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acquisition cost of the buildings in the inventory. Some agencies have developed computer programs to perform such calculations and to provide a replacement value for the total inventory each year. There may be substantial uncertainties in these estimates, particularly among the older stock of public buildings (some more than 100 years old). Each agency must evaluate its own inven- tory and develop the best approach for determining its replace- ment value. If an inventory of buildings receives an adequate level of M&R funding, a steady-state situation should exist wherein the inventory would remain in a service condition that would neither decline nor improve and a backlog of deferred deficiencies would not develop.~3 However, if a backlog exists, it is unlikely to be reduced by expenditures limited to the 2 to 4 percent level. Further deter- ioration will occur if the backlog is not reduced, and the ultimate cost of correcting the deficiencies will increase. The committee proposes that a second element of the total M&R budget must be recognized--funds required to reduce the backlog. The total budget then includes the routine M&R components, which are a continuing part of the cost of ownership, and the backlog reduction component, which is determined by the physical condition of the inventory. Assessing the size of the backlog that develops when M&R are neglected requires a condition assessment. A condition assess- ment is an evaluation of the degree of accumulated damage inferred from diagnostic observations and tests.~4 Condition assessment, at its simplest, is a monitoring activity applied regularly as a part of a good M&R program. Systems and materials are inspected on a planned schedule to determine if they are sound and functional. Standards must be available as a basis for determining when systems or materials are deviating from their anticipated condition to spot potential problems before they become critical. Condition assessment is also used to |3 This expectation depends on effective use of M&R funds, which requires adequate management and staff capability. Refer to Chapter 5. i4 The general field of building diagnostics is still relatively young and evolving (BRB, 1985~. Most diagnostic assessments are undertaken because of specific observable failures or perfor- mance problems, not for the broad assessment of backlog envi- sioned by the committee. This broader assessment is in some ways analogous to medical diagnostics that may alert a physician to a patient's potential problems or help assess the extent of those problems. 19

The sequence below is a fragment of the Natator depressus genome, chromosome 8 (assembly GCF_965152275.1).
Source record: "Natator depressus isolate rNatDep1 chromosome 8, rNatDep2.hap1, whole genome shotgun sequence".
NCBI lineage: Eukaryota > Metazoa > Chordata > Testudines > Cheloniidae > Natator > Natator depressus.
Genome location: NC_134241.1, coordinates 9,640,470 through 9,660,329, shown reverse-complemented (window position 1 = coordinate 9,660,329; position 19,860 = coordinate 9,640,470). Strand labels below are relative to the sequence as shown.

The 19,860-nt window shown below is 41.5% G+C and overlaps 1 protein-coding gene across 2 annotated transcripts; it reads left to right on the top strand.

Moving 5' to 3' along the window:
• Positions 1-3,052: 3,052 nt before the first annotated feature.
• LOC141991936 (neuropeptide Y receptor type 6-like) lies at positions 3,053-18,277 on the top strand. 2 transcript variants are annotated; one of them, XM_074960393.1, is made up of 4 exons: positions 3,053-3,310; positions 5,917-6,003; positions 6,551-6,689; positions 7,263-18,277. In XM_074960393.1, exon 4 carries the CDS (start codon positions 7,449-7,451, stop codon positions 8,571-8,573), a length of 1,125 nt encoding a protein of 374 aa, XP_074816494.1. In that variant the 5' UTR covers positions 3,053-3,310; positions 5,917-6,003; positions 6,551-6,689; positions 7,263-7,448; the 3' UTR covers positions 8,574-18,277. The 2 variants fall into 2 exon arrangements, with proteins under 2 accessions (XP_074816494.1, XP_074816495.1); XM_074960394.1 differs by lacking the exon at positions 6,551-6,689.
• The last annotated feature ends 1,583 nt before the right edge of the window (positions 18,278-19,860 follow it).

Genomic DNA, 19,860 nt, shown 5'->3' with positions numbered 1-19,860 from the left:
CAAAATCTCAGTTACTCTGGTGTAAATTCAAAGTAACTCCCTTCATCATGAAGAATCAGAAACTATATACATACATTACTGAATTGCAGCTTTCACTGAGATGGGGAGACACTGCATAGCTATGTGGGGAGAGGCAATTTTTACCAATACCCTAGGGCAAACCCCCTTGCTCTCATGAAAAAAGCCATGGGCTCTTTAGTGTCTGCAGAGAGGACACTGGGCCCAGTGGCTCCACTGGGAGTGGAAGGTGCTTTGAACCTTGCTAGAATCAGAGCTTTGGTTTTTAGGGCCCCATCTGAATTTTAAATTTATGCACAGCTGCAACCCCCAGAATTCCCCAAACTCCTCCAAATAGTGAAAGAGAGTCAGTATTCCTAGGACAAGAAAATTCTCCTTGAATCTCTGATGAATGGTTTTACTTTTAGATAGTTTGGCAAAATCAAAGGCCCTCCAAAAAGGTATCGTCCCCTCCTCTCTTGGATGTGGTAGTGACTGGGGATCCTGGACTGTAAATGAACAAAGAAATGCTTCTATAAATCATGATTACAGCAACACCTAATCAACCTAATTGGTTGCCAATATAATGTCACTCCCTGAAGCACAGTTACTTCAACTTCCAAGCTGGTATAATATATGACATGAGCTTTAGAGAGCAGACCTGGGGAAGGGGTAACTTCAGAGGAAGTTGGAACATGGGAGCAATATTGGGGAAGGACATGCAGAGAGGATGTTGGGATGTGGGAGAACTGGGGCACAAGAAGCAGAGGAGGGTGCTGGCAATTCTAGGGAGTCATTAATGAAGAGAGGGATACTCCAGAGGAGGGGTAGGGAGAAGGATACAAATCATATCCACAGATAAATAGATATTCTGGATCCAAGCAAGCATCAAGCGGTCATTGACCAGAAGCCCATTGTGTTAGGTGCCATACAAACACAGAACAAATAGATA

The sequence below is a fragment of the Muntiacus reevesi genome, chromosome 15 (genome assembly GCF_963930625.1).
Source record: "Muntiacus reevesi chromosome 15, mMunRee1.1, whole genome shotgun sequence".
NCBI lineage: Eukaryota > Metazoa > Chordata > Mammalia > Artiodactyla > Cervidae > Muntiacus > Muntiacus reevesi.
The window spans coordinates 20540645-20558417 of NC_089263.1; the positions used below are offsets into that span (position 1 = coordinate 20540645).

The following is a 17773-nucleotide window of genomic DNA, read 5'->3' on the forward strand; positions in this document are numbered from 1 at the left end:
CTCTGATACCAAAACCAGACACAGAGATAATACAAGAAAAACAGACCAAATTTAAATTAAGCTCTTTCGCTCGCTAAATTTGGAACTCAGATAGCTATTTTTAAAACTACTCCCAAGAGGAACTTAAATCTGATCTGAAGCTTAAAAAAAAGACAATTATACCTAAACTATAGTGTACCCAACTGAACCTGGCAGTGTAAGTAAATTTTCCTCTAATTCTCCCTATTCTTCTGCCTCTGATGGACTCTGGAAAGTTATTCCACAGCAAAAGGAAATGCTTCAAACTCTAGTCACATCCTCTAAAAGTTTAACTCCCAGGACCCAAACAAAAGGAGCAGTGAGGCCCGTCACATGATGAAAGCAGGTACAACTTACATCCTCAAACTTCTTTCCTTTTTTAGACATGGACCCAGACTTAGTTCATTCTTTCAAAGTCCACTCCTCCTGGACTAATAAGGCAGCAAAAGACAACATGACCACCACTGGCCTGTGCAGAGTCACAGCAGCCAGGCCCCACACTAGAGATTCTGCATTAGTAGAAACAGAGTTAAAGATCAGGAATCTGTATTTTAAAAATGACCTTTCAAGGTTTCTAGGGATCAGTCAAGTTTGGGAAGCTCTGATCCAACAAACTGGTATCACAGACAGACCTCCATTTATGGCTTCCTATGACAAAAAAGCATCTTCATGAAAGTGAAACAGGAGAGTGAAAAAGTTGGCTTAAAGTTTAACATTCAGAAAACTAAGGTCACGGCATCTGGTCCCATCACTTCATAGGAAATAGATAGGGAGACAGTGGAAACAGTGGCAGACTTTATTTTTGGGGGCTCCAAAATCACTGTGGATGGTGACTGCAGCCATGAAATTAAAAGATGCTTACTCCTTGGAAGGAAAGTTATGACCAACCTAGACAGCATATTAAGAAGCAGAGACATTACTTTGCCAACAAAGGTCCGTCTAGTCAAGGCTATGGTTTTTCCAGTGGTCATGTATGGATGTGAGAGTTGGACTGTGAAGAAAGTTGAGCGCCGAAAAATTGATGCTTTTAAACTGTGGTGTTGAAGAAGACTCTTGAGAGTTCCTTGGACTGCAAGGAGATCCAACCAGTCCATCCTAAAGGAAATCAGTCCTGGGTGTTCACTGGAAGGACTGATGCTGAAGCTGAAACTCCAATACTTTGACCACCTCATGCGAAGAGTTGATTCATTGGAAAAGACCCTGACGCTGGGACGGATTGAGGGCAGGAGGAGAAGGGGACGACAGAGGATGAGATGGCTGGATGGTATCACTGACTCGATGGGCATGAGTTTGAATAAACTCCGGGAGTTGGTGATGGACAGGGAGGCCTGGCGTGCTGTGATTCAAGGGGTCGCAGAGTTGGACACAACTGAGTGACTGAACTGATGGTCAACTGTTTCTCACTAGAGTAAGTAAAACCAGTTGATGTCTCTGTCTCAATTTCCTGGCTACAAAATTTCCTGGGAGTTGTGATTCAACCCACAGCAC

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develop information on facilities that have not received regular maintenance or inspections so as to develop comprehensive data bases on conditions and thereby establish the scope of maintenance backlogs. If a substantial backlog has developed, several years of effort may be required to eliminate it. An appropriate M&R budget should be established to reduce the backlog as quickly as possible, which requires that repair spending must be adequate to outpace the backlog growth that occurs as a cumulative result of past neglect. No generally valid rules of thumb can be recommended for this determination. If the backlog has been eliminated, maintenance spending may be reduced to levels truly required to maintain adequate facility performance. Escrow or set-aside accounts may be established to preserve funds budgeted but not actually expended in a given year due to favorable use conditions (e.g., warmer or drier than average weather or lower than typical utilization).~5 Condition assessment should be used to assure that performance is, in fact, being maintained at target levels. Reference Building Research Board (BRB), Committee on Building Diagnostics, Building Diagnostics: A Concentual Framework, Washington, D.C., National Academy Press, l9SS. t5 Establishing such accounts in the public sector requires changes in government financial practices. 20